Counting measures

September 26, 2018, 7:44 AM · This is a stupid question but I have to do something for orchestra as librarian and I find myself unsure: when counting measures (in a part where the measure numbers are not listed), does the second ending of a repeat count as NEW measures or the same measure numbers as the first ending?


Replies (9)

September 26, 2018, 7:56 AM · The important thing is uniformity of measure count in all parts. To gain this the measures should be counted first in the score, which can then be used to verify the count in all the parts.

The practice I have experienced has been to count first and second ending measures as the same (i.e. 26a-27a and 26b-27b, etc.) This works out fine if 1st and 2nd endings have the same number of measures.

There are some pieces out there where only some of the instruments do not have repeats so the 2nd strain is written out - this brings up different measure counting problems. Where this is the case in orchestra music you would expect it to be written out in the score.

September 26, 2018, 8:24 AM · OK. The conductor has the score and I do not and she asked me to do this. Her score apparently DOES have numbered measures, which the parts do not, but she specifically told ME to do it to save her the time so . . . trying to do it without having to ask her for her score. It doesn't appear to be on IMSLP.
Edited: September 26, 2018, 8:52 AM · Demand the score - otherwise you can spend days counting and writing measure numbers only to find you disagree. Printed music can have errors too (in measure numbers) - but that will not matter if all parts agree.

If this is a paid job, be nice about it.

September 26, 2018, 9:26 AM · Elizabeth you absolutely need the score the conductor is using! They will find it normal that you ask them for it in order to be able to do a proper job.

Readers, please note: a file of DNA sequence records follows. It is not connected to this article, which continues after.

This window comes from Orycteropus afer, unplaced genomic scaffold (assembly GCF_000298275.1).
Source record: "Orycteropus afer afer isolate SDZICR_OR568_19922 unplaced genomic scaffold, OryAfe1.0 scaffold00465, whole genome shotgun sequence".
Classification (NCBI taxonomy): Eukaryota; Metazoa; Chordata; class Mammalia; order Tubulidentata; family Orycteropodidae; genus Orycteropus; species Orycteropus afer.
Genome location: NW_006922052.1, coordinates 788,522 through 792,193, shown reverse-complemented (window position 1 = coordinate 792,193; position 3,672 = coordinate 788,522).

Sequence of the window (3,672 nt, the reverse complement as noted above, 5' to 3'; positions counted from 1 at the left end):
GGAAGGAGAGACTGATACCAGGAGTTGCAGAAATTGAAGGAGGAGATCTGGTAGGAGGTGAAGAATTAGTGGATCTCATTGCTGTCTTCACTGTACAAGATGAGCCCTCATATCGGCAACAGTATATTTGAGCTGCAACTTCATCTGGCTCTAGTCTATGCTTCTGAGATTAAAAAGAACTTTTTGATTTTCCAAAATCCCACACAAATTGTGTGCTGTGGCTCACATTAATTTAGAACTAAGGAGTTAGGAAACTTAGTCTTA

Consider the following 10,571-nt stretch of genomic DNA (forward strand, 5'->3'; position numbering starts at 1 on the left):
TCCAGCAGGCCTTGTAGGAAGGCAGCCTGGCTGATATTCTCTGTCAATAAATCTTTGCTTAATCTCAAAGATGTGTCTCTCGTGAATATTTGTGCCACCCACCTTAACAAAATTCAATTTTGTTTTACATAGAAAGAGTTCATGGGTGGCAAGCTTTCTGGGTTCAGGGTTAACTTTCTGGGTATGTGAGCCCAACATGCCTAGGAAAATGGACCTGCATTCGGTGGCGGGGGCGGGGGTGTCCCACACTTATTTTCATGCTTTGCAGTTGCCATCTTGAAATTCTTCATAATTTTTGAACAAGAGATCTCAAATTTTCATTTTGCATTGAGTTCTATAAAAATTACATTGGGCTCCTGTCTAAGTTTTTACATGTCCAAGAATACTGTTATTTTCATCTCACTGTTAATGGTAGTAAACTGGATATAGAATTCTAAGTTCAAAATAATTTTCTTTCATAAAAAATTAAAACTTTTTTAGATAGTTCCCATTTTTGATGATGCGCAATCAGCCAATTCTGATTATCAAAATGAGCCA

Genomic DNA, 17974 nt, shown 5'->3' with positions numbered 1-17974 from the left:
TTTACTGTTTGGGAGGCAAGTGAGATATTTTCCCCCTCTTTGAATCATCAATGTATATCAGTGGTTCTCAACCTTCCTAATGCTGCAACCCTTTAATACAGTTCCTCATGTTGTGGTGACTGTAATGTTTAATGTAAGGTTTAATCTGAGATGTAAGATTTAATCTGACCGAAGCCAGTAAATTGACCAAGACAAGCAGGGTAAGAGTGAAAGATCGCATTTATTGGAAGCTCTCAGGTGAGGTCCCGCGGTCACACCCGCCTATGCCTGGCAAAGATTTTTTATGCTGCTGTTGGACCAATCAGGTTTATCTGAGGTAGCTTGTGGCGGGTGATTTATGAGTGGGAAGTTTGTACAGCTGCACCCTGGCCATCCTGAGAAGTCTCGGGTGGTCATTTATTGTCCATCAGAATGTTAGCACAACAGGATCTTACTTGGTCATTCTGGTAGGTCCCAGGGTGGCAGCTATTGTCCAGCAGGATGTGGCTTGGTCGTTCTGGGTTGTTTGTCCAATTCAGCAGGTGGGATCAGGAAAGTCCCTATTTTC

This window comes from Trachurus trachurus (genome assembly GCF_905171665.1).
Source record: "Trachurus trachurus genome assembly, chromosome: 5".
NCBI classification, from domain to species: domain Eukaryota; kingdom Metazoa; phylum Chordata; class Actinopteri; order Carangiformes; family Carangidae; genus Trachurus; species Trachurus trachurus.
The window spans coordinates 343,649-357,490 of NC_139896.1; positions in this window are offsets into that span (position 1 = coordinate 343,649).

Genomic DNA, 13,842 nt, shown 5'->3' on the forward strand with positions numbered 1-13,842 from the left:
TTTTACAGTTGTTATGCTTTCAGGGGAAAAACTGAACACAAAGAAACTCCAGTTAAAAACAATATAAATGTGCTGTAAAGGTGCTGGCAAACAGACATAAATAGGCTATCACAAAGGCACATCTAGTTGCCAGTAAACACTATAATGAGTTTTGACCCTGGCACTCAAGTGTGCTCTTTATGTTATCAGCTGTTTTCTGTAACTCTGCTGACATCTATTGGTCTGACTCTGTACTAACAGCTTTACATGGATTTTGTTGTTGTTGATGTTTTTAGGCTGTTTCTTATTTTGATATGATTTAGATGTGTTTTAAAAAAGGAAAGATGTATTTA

September 26, 2018, 12:30 PM · Yeah, well . . .
September 26, 2018, 3:08 PM · Yes, it must agree with the conductor.
I can't tell you how many HOURS were wasted in rehearsal because my last conductor was too lazy to number his parts or check what the orchestra had. Back and forth "wait, what do you guys have? What is bar 23?"
On and on. A very unprofessional thing to do for a conductor.
September 26, 2018, 3:27 PM · Elizabeth,

The direct answer to your question is: A second ending adds measures to the entire piece.

That being said, if the parts don't have measure numbers, then it is likely that the score doesn't either and the conductor marked the score. Now, that should use the general rule that the second ending adds measures, but you never know.

Actually if the orchestra is using IMSLP sourced music it is not likely that the measures are numbered. Sometimes the publisher has large letters strategically placed in the music so that the conductor can ask the orchestra to "Go to three measures before/after "A""

October 2, 2018, 3:47 PM · Rehearsal marks are a lot less work to set up than measure numbers, and we've already gone over some of the reasons. Just make sure that the marks are in the same place in every part! At a recent rehearsal I was having a lot of trouble coming in at the right time until I discovered that a rehearsal mark in my part was one bar off from everyone else's.
Edited: October 2, 2018, 4:10 PM · Charlie Gibbs, it is very true that rehearsal marks are easier to set up than measure numbers. But you need the score to do it and the problem seems to be that the score is not forthcoming.

Of course in rehearsal measure numbers are more practical and economic than rehearsal marks.

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